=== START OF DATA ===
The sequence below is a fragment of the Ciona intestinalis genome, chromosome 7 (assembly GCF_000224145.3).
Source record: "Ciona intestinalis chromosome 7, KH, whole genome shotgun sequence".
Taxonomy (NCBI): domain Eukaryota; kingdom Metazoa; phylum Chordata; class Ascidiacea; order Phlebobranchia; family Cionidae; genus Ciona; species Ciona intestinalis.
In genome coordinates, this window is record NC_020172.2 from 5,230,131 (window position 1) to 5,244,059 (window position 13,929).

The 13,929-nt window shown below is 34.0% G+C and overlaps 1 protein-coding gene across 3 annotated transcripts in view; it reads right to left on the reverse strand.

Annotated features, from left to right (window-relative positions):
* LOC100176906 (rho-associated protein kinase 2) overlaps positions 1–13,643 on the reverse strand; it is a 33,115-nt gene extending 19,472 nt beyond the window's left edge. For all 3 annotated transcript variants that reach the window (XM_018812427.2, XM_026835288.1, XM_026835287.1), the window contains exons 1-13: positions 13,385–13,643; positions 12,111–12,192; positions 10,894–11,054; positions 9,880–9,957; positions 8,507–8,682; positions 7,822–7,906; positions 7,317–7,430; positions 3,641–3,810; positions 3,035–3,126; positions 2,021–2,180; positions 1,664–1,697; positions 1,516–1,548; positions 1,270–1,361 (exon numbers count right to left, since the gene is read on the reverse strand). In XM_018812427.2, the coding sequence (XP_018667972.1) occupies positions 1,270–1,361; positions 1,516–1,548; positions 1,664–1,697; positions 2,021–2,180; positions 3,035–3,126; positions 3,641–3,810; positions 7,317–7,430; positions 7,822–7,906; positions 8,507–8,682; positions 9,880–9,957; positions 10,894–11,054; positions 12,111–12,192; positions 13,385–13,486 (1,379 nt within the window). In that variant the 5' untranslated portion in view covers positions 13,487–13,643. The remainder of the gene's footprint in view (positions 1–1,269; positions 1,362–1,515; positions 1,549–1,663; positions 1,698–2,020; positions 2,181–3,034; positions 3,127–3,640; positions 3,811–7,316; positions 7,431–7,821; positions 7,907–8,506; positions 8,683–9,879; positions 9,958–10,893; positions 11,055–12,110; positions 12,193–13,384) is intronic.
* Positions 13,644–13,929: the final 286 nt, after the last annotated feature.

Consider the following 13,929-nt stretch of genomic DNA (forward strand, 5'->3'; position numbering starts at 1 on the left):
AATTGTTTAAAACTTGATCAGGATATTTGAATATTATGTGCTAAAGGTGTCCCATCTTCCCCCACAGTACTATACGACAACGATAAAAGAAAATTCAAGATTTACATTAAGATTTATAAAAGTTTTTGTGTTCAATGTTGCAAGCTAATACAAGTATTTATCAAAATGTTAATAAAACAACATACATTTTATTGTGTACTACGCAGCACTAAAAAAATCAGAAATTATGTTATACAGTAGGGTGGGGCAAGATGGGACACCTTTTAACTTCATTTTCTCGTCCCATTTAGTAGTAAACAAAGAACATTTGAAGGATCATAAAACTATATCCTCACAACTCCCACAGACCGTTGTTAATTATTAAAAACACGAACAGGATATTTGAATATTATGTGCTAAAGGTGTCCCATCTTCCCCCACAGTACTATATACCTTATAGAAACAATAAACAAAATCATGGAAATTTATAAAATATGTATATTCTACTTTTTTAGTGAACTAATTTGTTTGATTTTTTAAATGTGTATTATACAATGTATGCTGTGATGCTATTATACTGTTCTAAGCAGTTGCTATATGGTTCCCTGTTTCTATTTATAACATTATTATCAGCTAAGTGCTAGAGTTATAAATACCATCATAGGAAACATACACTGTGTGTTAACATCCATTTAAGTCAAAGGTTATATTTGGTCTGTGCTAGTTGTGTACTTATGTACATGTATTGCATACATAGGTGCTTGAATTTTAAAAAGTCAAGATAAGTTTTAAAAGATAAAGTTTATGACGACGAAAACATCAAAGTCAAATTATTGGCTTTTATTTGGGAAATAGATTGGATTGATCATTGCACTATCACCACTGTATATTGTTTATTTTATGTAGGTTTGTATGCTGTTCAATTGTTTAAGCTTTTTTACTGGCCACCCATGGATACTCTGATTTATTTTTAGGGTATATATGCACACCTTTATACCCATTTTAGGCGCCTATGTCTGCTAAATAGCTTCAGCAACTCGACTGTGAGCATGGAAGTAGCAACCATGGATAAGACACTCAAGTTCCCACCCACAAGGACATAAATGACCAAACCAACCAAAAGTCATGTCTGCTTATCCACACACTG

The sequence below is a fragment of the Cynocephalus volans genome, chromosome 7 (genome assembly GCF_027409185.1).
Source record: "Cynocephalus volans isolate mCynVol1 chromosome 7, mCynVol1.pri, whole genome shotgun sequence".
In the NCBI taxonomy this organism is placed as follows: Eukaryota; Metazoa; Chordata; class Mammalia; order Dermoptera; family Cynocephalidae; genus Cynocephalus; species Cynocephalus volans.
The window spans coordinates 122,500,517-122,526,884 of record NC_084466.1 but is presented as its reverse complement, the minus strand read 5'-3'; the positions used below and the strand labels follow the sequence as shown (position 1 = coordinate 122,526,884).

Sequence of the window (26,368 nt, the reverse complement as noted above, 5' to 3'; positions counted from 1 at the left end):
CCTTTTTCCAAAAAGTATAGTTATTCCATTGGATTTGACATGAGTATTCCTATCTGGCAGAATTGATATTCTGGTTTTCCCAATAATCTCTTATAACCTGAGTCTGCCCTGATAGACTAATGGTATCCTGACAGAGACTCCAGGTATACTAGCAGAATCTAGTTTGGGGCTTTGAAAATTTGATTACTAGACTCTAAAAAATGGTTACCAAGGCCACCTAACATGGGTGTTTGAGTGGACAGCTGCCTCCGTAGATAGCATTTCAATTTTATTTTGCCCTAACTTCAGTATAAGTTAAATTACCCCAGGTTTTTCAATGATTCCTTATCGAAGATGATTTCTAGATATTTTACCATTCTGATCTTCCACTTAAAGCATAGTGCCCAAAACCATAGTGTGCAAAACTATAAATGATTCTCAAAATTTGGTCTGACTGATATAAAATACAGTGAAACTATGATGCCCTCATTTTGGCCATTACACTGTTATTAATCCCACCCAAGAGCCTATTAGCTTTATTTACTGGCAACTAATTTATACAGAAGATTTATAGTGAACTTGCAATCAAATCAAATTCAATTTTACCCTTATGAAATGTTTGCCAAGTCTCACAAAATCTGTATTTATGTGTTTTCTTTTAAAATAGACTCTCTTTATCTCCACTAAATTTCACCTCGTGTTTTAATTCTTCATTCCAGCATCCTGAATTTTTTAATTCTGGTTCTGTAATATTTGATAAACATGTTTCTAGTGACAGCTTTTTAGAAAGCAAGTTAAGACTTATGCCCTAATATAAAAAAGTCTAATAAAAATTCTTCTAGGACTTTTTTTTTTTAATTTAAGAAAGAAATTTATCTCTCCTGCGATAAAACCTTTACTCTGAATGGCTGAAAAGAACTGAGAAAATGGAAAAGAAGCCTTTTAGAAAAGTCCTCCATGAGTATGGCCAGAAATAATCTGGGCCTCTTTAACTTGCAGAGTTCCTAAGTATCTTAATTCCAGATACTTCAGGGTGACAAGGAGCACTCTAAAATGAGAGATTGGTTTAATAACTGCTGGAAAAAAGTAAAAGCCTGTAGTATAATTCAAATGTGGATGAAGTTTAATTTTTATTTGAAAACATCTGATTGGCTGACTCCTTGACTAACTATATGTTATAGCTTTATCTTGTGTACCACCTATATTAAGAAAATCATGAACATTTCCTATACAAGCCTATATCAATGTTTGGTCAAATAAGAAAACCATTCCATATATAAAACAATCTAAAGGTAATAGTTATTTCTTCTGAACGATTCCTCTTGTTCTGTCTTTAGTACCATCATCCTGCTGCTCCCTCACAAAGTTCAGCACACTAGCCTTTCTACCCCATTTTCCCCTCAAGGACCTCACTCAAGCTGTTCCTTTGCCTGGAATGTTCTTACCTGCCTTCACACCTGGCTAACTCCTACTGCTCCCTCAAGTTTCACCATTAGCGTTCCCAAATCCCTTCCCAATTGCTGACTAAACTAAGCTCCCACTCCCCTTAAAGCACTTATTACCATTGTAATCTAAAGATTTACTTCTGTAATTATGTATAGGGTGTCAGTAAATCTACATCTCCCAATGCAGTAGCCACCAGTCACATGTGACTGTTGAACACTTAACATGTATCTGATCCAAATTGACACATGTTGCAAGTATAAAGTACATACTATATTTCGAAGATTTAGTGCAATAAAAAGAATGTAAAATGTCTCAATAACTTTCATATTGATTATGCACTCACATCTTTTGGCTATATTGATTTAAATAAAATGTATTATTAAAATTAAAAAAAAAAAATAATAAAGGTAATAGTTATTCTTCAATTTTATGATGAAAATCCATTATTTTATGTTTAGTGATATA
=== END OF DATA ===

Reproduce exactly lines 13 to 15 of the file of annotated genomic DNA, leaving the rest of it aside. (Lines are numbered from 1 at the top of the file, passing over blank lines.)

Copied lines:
In the NCBI taxonomy this organism is placed as follows: Eukaryota; Metazoa; Chordata; class Mammalia; order Dermoptera; family Cynocephalidae; genus Cynocephalus; species Cynocephalus volans.
The window spans coordinates 122,500,517-122,526,884 of record NC_084466.1 but is presented as its reverse complement, the minus strand read 5'-3'; the positions used below and the strand labels follow the sequence as shown (position 1 = coordinate 122,526,884).

Sequence of the window (26,368 nt, the reverse complement as noted above, 5' to 3'; positions counted from 1 at the left end):